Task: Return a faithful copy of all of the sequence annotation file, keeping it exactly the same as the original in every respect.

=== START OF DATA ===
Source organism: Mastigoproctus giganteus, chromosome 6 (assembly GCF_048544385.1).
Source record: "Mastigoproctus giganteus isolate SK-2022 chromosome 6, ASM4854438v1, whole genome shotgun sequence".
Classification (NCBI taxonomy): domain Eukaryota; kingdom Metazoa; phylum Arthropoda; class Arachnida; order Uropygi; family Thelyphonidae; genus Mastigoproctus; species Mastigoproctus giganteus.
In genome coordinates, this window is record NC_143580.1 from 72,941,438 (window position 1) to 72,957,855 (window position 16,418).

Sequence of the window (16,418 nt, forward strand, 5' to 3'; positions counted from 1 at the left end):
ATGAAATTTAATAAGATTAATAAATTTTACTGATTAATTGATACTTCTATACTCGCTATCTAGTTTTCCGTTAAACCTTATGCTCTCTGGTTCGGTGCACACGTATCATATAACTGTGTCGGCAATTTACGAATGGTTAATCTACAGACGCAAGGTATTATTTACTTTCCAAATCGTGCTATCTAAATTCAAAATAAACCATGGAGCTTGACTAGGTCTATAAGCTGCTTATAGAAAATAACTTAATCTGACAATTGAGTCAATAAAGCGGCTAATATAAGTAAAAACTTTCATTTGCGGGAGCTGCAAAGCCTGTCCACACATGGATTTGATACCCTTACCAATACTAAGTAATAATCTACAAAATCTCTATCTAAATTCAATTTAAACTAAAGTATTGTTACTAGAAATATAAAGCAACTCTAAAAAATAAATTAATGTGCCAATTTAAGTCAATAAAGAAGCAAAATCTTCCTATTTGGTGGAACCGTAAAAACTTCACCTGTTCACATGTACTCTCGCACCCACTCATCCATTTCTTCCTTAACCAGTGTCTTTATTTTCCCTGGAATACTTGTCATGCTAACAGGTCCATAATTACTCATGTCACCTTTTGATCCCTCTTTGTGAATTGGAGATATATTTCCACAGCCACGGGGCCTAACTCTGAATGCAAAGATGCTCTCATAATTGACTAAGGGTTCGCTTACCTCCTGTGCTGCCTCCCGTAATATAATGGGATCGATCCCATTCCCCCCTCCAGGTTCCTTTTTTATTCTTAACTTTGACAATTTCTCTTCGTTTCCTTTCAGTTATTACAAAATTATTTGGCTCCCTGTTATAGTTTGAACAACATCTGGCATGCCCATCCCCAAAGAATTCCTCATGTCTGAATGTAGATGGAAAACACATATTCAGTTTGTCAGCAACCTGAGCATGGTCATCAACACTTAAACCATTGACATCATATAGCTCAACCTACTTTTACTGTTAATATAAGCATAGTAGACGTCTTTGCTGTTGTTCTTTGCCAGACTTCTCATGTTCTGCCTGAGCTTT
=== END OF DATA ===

Source organism: Mastigoproctus giganteus, chromosome 6 (assembly GCF_048544385.1).
Source record: "Mastigoproctus giganteus isolate SK-2022 chromosome 6, ASM4854438v1, whole genome shotgun sequence".
Classification (NCBI taxonomy): domain Eukaryota; kingdom Metazoa; phylum Arthropoda; class Arachnida; order Uropygi; family Thelyphonidae; genus Mastigoproctus; species Mastigoproctus giganteus.
In genome coordinates, this window is record NC_143580.1 from 72,941,438 (window position 1) to 72,957,855 (window position 16,418).

Sequence of the window (16,418 nt, forward strand, 5' to 3'; positions counted from 1 at the left end):
ATGAAATTTAATAAGATTAATAAATTTTACTGATTAATTGATACTTCTATACTCGCTATCTAGTTTTCCGTTAAACCTTATGCTCTCTGGTTCGGTGCACACGTATCATATAACTGTGTCGGCAATTTACGAATGGTTAATCTACAGACGCAAGGTATTATTTACTTTCCAAATCGTGCTATCTAAATTCAAAATAAACCATGGAGCTTGACTAGGTCTATAAGCTGCTTATAGAAAATAACTTAATCTGACAATTGAGTCAATAAAGCGGCTAATATAAGTAAAAACTTTCATTTGCGGGAGCTGCAAAGCCTGTCCACACATGGATTTGATACCCTTACCAATACTAAGTAATAATCTACAAAATCTCTATCTAAATTCAATTTAAACTAAAGTATTGTTACTAGAAATATAAAGCAACTCTAAAAAATAAATTAATGTGCCAATTTAAGTCAATAAAGAAGCAAAATCTTCCTATTTGGTGGAACCGTAAAAACTTCACCTGTTCACATGTACTCTCGCACCCACTCATCCATTTCTTCCTTAACCAGTGTCTTTATTTTCCCTGGAATACTTGTCATGCTAACAGGTCCATAATTACTCATGTCACCTTTTGATCCCTCTTTGTGAATTGGAGATATATTTCCACAGCCACGGGGCCTAACTCTGAATGCAAAGATGCTCTCATAATTGACTAAGGGTTCGCTTACCTCCTGTGCTGCCTCCCGTAATATAATGGGATCGATCCCATTCCCCCCTCCAGGTTCCTTTTTTATTCTTAACTTTGACAATTTCTCTTCGTTTCCTTTCAGTTATTACAAAATTATTTGGCTCCCTGTTATAGTTTGAACAACATCTGGCATGCCCATCCCCAAAGAATTCCTCATGTCTGAATGTAGATGGAAAACACATATTCAGTTTGTCAGCAACCTGAGCATGGTCATCAACACTTAAACCATTGACATCATATAGCTCAACCTACTTTTACTGTTAATATAAGCATAGTAGACGTCTTTGCTGTTGTTCTTTGCCAGACTTCTCATGTTCTGCCTGAGCTTT